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Sheffield’s connection to flight from Hitler

Image of ‘Trixie’ Inga Joseph's doll which accompanied her when she left Vienna for Britain as one of the Kindertransport refugees in June 1939

‘Trixie’ who accompanied her young owner –Inga Joseph– when she left Vienna for Britain as one of the Kindertransport refugees in June 1939. IWM EPH 3922

The Holocaust Exhibition was ten years old last year, and giving talks about its impact is a rewarding thing to do.  Visitor figures – at 7-800 a day – are still high. The subject has become mainstream after years of being marginalised, and films, tv programmes and books still appear each month with new slants, and new questions.

Today I am talking to the Sheffield branch of the Association of Jewish Refugees.  I know one of the members well – Inga Joseph, who came as a Kindertransport refugee in 1938 and it is through her that I was invited along.  Inga gave the IWM two dolls which she brought with her as a child refugee from Vienna – Trixie and Peter – and has written up her early life in three highly readable books written under the name of Ingrid Jacoby.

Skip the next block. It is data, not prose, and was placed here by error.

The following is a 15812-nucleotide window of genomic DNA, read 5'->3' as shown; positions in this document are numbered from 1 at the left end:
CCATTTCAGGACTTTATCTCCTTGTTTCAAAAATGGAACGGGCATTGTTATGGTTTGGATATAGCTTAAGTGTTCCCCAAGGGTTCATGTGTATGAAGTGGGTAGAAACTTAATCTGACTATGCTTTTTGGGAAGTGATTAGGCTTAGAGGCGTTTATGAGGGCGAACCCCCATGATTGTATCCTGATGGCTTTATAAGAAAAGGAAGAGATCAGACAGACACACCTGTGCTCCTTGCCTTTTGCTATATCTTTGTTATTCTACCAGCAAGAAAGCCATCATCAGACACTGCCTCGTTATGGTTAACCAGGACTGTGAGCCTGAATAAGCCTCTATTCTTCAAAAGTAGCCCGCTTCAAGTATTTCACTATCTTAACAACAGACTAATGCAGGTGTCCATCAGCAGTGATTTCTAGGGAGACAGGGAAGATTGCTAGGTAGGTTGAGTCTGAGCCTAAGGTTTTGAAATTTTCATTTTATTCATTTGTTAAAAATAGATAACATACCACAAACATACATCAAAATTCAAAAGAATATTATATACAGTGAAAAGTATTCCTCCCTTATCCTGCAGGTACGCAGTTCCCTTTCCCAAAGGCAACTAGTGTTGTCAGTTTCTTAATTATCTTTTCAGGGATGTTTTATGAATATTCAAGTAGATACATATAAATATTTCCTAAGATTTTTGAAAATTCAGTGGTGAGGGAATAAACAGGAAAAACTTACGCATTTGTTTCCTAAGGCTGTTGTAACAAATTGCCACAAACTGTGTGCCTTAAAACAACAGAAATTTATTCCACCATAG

Giving my talk, I cannot help thinking that the audience have the more interesting stories to tell.  Everyone started life in pre-war Europe – and was forced to flee, in many cases coming as child refugees like Inga.

Afterwards I chat to a camp survivor and learn that as a child she spent time in Mechelen internment camp  – the former barracks in Belgium from which between 1942 and 1944 nearly 25,000 Jews were deported to the Nazi death camps.   I ask if I can put the Mechelen museum authorities in touch with her – I know they are gathering testimonies from former survivors for their new exhibition.

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